The Gospel and the Next Generation

Note: This post is excerpted from the book The Gathering Storm: Secularism, Culture and the Church by Albert Mohler, president of The Southern Baptist Theological Seminary. 

When faced with unprecedented and overwhelming challenges, fear can paralyze even the most courageous and convictional. The challenges facing the coming generations are perilous, and many of the factors feeding this generational frenzy seem insurmountable. How can Christians and churches reverse the effects of social media? How can Christians show coming generations the glory of family and recapture the spectacular gift of children? How can churches convince sexualized teenagers that God’s design for sex is the pathway for true flourishing? How can anyone stop the floods of secularism and liberalism converging in on America’s coming generations?

Only the power of the cross and cross-shaped living will stem the tide and dissipate this gathering storm. Christian parents must center their lives on the glory of the gospel and the good news it secures. Lives centered around the cross cast a brilliant light in the midst of a crooked and twisted generation. Faithfulness to God, to his Word, and conviction in the midst of rampant capitulation will provide this generational crisis an alternative path.

Specifically, the church of Jesus Christ must apply the gospel power in at least three ways in order to engage the storm gathering over the coming generations. First, Christian parents must view church as the highest and utmost priority for their family’s weekly schedule. We have surrendered Sunday school and youth ministry in many of our churches. I am the product of being involved in the local church many hours a week as a young boy and teenager. My frame of reality was largely set by my parents’ design—and it was church whenever the church offered an opportunity, and there were many opportunities: Sunday school, youth choir, Royal Ambassadors (for boys) and Acteens (for girls). There were weekly youth fellowships and youth meetings and regular retreats. There were wonderful and faithful adult volunteers, as well as a faithful youth minister.

Christian Smith and his research associates found that one of the distinguishing marks of young people who continue in their church participation as adults was that they had developed a warm and trusting relationship with an adult in the church (even just one) other than their own parents.

How many young people in middle school, high school, or college have that experience today? For many children growing up with Christian parents, the priority of the family is told otherwise. Many Christian parents have bought into the larger culture’s portrait of the good childhood, complete with incessant sports activities, violin and ballet lessons, and activities perceived to boost a child’s eventual college admissions application. When it comes to church activities with children and teenagers, the scariest words might well be “traveling team.” Priorities become clear, both on the part of the church and of parents. Parents can hardly claim shock when their kids grow up and leave what they have never really known. At that point, the opportunity is lost. Exposure to God’s people and a gospel-saturated community is essential for the nurturing of children in this secularized age.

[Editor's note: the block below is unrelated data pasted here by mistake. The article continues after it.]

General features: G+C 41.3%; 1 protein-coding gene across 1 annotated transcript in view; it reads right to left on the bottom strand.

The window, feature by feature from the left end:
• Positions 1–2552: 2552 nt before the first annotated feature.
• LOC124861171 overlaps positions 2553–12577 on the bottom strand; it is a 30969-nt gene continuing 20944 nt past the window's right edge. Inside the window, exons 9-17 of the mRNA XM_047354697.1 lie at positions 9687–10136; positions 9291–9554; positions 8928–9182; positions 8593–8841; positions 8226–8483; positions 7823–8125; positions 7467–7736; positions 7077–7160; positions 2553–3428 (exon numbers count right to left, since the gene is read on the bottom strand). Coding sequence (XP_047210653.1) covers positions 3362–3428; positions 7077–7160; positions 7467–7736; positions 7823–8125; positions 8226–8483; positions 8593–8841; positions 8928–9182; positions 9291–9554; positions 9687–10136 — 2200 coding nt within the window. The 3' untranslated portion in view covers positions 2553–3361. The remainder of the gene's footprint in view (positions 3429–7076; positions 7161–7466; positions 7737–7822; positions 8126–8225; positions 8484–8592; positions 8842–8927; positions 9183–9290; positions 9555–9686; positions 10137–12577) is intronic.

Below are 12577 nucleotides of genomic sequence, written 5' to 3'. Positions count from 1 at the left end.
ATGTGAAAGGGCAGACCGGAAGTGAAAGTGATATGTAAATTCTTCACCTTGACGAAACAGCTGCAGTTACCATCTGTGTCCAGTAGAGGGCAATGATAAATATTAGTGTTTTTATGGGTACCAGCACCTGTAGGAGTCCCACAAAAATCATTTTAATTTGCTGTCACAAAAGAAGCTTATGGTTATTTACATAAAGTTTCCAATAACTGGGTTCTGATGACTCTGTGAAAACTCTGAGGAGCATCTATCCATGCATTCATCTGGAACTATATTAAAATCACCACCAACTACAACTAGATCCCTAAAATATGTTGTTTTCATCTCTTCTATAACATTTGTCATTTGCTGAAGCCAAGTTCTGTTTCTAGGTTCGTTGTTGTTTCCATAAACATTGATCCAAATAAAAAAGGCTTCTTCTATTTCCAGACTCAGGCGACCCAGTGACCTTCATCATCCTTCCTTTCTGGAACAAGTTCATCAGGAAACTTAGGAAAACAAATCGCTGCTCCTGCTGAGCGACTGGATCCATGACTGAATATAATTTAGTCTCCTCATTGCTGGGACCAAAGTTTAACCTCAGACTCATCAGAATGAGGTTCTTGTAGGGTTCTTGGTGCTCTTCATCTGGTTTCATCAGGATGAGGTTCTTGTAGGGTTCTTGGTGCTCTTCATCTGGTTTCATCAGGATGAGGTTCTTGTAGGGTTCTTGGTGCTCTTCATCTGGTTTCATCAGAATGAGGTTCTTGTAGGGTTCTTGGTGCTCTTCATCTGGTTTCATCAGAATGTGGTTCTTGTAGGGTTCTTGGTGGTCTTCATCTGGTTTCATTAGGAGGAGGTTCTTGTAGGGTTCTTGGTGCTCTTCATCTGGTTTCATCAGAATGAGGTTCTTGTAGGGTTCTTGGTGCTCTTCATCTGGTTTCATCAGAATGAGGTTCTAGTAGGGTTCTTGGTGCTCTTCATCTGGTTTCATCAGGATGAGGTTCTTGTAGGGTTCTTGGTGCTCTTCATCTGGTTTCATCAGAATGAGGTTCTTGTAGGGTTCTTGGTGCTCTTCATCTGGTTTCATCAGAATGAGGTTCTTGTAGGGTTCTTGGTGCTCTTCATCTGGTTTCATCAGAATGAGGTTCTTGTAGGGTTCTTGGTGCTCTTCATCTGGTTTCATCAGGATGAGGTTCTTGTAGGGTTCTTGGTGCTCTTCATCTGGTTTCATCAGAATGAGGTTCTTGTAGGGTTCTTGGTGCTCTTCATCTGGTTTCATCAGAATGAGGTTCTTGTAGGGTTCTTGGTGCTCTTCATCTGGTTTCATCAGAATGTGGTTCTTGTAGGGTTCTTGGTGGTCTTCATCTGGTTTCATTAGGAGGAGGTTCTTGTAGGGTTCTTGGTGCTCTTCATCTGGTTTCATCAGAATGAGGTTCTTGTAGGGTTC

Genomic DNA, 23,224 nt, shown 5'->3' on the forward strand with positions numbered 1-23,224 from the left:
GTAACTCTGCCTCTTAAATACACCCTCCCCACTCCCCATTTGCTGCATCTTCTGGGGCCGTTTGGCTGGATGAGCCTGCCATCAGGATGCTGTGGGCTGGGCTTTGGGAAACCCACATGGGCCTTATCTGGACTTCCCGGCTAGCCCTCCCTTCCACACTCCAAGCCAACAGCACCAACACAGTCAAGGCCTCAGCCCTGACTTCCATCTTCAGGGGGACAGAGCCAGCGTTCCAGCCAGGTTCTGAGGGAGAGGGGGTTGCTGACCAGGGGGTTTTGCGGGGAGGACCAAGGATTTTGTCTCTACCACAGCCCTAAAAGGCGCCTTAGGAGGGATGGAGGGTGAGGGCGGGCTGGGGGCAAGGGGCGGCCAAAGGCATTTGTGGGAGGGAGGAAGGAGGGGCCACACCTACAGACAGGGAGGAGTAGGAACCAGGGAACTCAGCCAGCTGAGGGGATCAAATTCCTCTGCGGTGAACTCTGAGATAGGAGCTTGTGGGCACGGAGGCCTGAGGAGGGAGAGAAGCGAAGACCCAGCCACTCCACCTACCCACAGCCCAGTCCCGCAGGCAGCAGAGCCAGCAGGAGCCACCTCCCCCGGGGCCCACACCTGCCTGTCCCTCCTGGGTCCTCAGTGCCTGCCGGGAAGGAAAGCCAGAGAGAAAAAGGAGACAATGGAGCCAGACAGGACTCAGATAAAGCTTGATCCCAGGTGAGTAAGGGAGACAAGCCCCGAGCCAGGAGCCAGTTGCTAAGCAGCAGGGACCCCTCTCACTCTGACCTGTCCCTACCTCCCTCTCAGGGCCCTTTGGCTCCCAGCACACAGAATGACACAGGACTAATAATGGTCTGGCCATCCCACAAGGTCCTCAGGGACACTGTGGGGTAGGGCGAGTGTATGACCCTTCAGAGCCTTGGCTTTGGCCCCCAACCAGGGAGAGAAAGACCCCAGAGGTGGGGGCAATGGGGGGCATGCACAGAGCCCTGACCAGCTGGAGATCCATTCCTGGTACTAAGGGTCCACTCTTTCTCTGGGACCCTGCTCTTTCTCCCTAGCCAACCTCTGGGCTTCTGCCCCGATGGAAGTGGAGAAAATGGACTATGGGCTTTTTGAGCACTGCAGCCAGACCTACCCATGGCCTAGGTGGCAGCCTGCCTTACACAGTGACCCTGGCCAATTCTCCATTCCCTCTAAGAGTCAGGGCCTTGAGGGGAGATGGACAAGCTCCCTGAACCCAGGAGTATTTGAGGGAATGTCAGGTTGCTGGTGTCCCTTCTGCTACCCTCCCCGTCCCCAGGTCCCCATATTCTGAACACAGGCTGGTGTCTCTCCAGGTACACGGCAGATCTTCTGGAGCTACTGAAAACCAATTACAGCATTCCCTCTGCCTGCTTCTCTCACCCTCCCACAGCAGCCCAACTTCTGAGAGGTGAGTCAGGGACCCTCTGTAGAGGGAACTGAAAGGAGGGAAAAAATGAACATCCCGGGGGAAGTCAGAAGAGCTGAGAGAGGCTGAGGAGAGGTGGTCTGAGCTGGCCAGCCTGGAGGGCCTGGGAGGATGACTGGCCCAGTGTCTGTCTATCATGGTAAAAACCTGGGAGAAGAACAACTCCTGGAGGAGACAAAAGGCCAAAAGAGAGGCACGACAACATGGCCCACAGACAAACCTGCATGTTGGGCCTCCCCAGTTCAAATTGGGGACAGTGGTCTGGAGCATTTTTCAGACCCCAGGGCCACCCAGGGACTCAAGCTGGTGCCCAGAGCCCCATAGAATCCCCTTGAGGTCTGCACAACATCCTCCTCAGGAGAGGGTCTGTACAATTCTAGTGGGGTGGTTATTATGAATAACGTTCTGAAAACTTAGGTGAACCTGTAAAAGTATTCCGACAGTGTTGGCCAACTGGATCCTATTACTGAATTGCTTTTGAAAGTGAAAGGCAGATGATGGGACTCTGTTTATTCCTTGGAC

Second, Christian parents need to be serious about the effects of technology, screen time, and social media. These commodities can be used for glorious purposes or can destroy. Unrestricted access to technological devices has indeed become an issue of faithful Christian parenting. The ease of access to pornography, specious ideologies, and harmful worldviews can cause enormous harm on a malleable young mind.

Finally, Christian parents must endeavor to fill their homes with the fragrance of the gospel—family worship, family devotions, scripture memory, and quality family time will do more to promote the health of the next generation than we can imagine. Inserting spiritually vibrant moments into the family life of a home is essential for the health of impressionable young minds. A myriad of resources is available to equip parents to catechize their children in the truths of God and his Word. How can any Christian parent expect their child to come to know Christ and live a life connected to the people of God if the gospel is never heard or spoken in the home?

In the end, the main point is that every successive generation of young Christians is likely to face even stronger headwinds. The obvious truth is that a church that loses its own young people has no future.


Used by permission. [email protected] 2020 by Fedilitas Corporation, R. Albert Mohler Jr. LLC. From pages 140-142 of The Gathering Storm published by Nelson Books, an imprint of Thomas Nelson.

R. Albert Mohler Jr. serves as president of The Southern Baptist Theological Seminary He is the author of several books and he hosts two programs: “The Briefing,” a daily analysis of news and events from a Christian worldview; and “Thinking in Public,” a series of conversations with the day’s leading thinkers. He is married to Mary, and they have two children, Katie and Christopher. In 2015 Dr. and Mrs. Mohler welcomed their first grandchild, Benjamin and in 2018 their second grandchild, Henry, both born to Katie and her husband Riley.